It is another objective of the present invention to provide a lift system for integration with the air suspension system of the truck that is wholly a self-sufficient system operable without the need to rely upon an external energy source or an external air supply.
It is still another objective of the present invention to provide a lift system for integration with the air suspension system of the truck that allows the operator to let up the truck's landing gear without the stress and strain of the weight of the trailer bearing down upon the landing gear stands.
It is a still further objective of the present invention to provide a lift system that is a timesaving accessory for any truck employing an air suspension system.
It is yet another objective of the present invention to provide a lift system for integration with the air suspension system of the truck that eliminates the costly towing bills that can occur when low-riding tractor trailers are caught on speed bumps and curves.
It is still yet another objective of the present invention to provide a lift system for integration with the air suspension system of the truck that eliminates the need for stacking blocks, boards, or other shims beneath the rear wheels of the truck and making multiple vehicular maneuvers with the truck in order to obtain the correct height for connecting the trailer to the truck.
Yet another objective of the present invention is to provide a lift system for integration with the air suspension system of the truck that gives the operator an ergonomic means to mate a trailer with the truck that eliminates the back strain and fatigue that result from the repeated bending over, stacking, aligning and unstacking blocks or boards in order provide clearance for raising the landing gear.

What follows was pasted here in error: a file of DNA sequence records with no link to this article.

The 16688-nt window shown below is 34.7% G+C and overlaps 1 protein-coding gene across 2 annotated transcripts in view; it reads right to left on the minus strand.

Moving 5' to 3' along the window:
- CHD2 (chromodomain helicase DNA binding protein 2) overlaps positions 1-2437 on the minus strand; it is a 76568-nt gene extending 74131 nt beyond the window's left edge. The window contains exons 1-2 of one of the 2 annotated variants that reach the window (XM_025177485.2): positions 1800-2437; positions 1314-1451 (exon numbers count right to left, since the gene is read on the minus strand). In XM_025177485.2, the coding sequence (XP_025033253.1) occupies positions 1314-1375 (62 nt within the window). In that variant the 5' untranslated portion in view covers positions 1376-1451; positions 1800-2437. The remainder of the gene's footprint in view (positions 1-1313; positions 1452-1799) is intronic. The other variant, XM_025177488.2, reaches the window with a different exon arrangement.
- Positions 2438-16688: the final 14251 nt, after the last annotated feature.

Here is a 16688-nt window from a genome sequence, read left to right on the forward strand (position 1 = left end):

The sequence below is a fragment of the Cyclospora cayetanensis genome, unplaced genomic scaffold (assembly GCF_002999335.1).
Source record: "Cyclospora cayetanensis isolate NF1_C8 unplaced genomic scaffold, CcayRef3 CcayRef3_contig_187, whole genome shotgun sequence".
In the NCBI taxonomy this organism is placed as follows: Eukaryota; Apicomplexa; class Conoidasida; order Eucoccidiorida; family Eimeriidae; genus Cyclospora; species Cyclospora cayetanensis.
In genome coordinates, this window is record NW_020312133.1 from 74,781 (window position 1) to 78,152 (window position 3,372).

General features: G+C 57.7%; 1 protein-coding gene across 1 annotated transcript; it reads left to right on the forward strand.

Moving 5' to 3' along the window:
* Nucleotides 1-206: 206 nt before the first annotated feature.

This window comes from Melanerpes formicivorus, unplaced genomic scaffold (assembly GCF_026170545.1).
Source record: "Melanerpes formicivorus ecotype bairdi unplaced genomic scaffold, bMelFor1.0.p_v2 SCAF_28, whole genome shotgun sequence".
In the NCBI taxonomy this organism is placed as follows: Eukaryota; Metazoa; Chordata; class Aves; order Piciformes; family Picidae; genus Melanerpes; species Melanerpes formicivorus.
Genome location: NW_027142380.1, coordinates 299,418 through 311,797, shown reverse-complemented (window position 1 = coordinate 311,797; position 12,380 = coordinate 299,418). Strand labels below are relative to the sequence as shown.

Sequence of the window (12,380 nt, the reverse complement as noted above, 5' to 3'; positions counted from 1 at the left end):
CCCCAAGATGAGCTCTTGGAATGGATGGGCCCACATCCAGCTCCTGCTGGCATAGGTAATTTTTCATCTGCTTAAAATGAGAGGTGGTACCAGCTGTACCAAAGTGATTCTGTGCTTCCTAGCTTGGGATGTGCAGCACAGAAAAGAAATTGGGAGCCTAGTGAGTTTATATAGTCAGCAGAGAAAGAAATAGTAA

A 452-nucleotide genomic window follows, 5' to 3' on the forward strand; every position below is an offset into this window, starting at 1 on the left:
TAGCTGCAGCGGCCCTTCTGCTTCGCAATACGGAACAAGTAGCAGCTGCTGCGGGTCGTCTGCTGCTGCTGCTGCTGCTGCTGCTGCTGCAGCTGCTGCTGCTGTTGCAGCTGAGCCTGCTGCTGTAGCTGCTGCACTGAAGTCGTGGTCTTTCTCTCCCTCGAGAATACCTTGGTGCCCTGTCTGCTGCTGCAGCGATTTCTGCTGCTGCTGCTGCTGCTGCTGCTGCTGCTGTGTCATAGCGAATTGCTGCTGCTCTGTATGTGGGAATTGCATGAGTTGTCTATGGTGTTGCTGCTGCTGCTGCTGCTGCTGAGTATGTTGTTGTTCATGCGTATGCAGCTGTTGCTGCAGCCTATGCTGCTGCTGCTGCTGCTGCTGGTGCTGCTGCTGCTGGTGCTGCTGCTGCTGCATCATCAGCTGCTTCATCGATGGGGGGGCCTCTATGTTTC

Yet still another objective of the present invention is to provide a lift system for integration with the air suspension system of the truck that provides a less-cluttered environment in and about the cab of the truck and the truck yard or lot by eliminating the need to store blocks, boards, 4×4s and other types of shims.
Yet a still further objective of the present invention is to provide a lift system for integration with the air suspension system of the truck that reduces the time and physical and mental aggravation endured when using the commonly known techniques for matching the height of the truck to the height of the trailer and for clearing and raising the landing gear.
Another objective of the present invention is to provide a lift system for integration with the air suspension system that overrides the air suspension of the truck when engaged for raising the rear of the truck but does not interfere with the truck's air suspension system when not so engaged.
A further objective of the present invention is to provide a lift system for integration with the air suspension system of the truck that facilitates the alignment and connection of the truck to trailers irrespective of the heights to which the trailers have been dropped.